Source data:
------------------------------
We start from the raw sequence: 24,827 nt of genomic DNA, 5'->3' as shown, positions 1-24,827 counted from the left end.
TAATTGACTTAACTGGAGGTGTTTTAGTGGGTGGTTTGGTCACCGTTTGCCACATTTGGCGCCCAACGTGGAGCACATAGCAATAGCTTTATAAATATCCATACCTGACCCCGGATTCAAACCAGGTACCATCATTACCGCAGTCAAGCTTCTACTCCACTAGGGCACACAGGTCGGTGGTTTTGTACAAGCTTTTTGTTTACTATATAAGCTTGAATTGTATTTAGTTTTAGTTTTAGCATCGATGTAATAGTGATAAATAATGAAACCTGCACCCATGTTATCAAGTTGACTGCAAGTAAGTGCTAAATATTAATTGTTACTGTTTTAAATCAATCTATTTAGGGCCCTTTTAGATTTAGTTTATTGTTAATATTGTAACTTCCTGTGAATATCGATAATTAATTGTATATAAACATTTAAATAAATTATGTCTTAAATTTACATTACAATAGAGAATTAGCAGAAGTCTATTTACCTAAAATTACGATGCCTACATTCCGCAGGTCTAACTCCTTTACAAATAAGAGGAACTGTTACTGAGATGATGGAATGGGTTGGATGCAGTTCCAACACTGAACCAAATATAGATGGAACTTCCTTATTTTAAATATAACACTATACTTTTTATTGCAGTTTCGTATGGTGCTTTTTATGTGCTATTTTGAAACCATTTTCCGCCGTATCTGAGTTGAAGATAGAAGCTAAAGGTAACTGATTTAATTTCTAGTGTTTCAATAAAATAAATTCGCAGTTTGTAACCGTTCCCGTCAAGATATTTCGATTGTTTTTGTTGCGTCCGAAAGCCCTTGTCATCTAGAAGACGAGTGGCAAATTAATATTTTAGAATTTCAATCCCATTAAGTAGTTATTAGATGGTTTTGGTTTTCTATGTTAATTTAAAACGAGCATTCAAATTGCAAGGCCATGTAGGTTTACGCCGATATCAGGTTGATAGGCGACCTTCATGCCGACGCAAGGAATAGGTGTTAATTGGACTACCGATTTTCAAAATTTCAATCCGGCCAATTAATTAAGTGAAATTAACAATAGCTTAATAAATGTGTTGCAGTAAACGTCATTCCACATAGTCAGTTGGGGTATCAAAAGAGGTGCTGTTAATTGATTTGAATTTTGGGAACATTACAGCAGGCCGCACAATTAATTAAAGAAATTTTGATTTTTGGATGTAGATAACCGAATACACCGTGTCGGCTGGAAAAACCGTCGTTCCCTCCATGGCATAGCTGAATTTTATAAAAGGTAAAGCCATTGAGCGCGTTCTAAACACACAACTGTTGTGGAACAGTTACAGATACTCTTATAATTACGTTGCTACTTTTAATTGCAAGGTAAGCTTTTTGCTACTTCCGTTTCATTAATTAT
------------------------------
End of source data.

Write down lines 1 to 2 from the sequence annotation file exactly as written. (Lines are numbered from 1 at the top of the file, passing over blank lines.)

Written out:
We start from the raw sequence: 24,827 nt of genomic DNA, 5'->3' as shown, positions 1-24,827 counted from the left end.
TAATTGACTTAACTGGAGGTGTTTTAGTGGGTGGTTTGGTCACCGTTTGCCACATTTGGCGCCCAACGTGGAGCACATAGCAATAGCTTTATAAATATCCATACCTGACCCCGGATTCAAACCAGGTACCATCATTACCGCAGTCAAGCTTCTACTCCACTAGGGCACACAGGTCGGTGGTTTTGTACAAGCTTTTTGTTTACTATATAAGCTTGAATTGTATTTAGTTTTAGTTTTAGCATCGATGTAATAGTGATAAATAATGAAACCTGCACCCATGTTATCAAGTTGACTGCAAGTAAGTGCTAAATATTAATTGTTACTGTTTTAAATCAATCTATTTAGGGCCCTTTTAGATTTAGTTTATTGTTAATATTGTAACTTCCTGTGAATATCGATAATTAATTGTATATAAACATTTAAATAAATTATGTCTTAAATTTACATTACAATAGAGAATTAGCAGAAGTCTATTTACCTAAAATTACGATGCCTACATTCCGCAGGTCTAACTCCTTTACAAATAAGAGGAACTGTTACTGAGATGATGGAATGGGTTGGATGCAGTTCCAACACTGAACCAAATATAGATGGAACTTCCTTATTTTAAATATAACACTATACTTTTTATTGCAGTTTCGTATGGTGCTTTTTATGTGCTATTTTGAAACCATTTTCCGCCGTATCTGAGTTGAAGATAGAAGCTAAAGGTAACTGATTTAATTTCTAGTGTTTCAATAAAATAAATTCGCAGTTTGTAACCGTTCCCGTCAAGATATTTCGATTGTTTTTGTTGCGTCCGAAAGCCCTTGTCATCTAGAAGACGAGTGGCAAATTAATATTTTAGAATTTCAATCCCATTAAGTAGTTATTAGATGGTTTTGGTTTTCTATGTTAATTTAAAACGAGCATTCAAATTGCAAGGCCATGTAGGTTTACGCCGATATCAGGTTGATAGGCGACCTTCATGCCGACGCAAGGAATAGGTGTTAATTGGACTACCGATTTTCAAAATTTCAATCCGGCCAATTAATTAAGTGAAATTAACAATAGCTTAATAAATGTGTTGCAGTAAACGTCATTCCACATAGTCAGTTGGGGTATCAAAAGAGGTGCTGTTAATTGATTTGAATTTTGGGAACATTACAGCAGGCCGCACAATTAATTAAAGAAATTTTGATTTTTGGATGTAGATAACCGAATACACCGTGTCGGCTGGAAAAACCGTCGTTCCCTCCATGGCATAGCTGAATTTTATAAAAGGTAAAGCCATTGAGCGCGTTCTAAACACACAACTGTTGTGGAACAGTTACAGATACTCTTATAATTACGTTGCTACTTTTAATTGCAAGGTAAGCTTTTTGCTACTTCCGTTTCATTAATTAT